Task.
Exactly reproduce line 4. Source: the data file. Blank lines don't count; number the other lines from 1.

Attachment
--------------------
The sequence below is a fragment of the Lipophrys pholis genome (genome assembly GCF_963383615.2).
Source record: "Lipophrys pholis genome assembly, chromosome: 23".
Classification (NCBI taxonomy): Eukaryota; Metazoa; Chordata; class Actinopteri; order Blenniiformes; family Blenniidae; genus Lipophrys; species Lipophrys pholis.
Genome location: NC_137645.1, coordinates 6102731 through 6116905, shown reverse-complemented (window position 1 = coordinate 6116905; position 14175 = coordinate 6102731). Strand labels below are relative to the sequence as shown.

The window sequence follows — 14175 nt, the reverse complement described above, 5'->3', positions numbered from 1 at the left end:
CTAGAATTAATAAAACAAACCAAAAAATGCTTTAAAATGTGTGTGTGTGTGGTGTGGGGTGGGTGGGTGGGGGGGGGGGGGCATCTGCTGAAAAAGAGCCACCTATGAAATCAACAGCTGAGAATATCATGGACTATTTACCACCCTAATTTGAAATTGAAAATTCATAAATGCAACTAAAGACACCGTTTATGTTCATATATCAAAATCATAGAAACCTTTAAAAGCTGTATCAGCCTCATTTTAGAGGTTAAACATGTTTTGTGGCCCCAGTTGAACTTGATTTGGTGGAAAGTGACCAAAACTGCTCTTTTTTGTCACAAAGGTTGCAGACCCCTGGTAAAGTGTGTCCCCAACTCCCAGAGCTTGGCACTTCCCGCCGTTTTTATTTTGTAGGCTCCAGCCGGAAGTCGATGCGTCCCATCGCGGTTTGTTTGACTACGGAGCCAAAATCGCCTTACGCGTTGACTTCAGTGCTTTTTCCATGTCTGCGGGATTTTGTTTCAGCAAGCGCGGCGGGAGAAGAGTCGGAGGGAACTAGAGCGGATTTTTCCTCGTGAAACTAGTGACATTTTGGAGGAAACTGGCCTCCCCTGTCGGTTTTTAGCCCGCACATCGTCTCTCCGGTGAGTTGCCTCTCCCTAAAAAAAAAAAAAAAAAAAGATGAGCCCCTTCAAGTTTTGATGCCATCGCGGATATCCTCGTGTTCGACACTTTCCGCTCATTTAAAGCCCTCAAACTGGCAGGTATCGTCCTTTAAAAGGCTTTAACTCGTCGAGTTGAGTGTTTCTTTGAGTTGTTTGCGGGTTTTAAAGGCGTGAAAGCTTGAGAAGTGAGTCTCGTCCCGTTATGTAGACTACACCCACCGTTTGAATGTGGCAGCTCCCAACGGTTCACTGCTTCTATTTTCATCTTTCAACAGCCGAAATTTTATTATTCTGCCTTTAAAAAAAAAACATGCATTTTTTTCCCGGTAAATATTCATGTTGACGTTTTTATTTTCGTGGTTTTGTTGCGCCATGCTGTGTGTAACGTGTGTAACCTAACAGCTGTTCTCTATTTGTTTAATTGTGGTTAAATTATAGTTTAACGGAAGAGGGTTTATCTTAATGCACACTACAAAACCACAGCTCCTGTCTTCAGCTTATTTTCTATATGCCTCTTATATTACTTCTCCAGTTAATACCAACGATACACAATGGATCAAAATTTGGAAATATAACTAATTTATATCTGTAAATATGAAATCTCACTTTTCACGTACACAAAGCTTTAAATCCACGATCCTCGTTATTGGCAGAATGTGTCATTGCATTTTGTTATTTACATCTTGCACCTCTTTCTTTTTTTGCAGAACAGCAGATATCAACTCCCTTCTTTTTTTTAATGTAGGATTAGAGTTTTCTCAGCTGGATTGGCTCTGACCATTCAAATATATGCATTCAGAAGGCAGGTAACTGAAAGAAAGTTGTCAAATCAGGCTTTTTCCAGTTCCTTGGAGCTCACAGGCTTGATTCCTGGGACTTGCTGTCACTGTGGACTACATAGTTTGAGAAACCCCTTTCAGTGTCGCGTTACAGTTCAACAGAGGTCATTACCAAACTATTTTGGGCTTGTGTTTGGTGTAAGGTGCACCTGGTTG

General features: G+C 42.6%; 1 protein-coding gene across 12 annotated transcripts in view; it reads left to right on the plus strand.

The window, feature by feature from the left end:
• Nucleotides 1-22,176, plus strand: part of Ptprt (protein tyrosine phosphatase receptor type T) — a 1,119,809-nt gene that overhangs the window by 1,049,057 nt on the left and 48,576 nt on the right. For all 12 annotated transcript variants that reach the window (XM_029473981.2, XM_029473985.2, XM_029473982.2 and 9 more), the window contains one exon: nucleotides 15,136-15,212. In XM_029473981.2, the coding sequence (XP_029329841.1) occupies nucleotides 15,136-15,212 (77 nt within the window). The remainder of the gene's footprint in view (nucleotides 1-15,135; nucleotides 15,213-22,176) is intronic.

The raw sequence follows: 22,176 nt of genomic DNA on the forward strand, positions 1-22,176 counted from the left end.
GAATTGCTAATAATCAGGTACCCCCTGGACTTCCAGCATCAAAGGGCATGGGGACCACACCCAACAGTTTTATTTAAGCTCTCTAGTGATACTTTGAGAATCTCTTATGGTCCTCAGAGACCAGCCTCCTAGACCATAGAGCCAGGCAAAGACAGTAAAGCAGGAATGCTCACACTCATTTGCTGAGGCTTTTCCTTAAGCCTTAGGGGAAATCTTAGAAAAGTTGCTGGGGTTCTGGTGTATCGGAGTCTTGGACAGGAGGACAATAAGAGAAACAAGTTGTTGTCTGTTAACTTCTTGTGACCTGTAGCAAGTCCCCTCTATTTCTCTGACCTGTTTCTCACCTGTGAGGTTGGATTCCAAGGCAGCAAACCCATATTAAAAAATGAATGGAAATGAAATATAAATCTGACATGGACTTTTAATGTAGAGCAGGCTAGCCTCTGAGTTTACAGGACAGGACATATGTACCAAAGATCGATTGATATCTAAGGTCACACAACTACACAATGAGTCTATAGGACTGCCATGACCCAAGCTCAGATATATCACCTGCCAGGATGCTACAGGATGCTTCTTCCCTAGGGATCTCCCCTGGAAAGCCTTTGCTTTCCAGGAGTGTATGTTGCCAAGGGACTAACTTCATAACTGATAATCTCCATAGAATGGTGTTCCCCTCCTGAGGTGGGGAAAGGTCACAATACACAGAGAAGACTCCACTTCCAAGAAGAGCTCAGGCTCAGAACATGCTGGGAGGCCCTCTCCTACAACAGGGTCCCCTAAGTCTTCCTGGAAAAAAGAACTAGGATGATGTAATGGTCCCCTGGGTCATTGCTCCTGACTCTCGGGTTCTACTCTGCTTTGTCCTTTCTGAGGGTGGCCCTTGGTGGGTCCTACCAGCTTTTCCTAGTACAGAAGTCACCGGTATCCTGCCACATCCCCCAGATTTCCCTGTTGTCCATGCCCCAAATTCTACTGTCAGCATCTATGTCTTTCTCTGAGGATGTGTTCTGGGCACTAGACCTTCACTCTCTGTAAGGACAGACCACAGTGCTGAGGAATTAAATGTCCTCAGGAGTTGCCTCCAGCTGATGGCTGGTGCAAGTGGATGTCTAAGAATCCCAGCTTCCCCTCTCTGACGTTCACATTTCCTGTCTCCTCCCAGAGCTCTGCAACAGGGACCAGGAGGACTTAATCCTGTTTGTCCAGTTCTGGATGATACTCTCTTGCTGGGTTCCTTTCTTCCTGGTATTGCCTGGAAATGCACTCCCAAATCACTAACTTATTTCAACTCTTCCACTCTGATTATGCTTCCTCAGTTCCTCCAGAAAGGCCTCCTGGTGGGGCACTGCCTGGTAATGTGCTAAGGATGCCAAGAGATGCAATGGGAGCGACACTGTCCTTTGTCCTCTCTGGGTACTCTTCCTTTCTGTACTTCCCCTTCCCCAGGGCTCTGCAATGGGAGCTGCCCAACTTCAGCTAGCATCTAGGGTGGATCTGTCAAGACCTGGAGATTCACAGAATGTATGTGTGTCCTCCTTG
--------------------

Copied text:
Genome location: NC_137645.1, coordinates 6102731 through 6116905, shown reverse-complemented (window position 1 = coordinate 6116905; position 14175 = coordinate 6102731). Strand labels below are relative to the sequence as shown.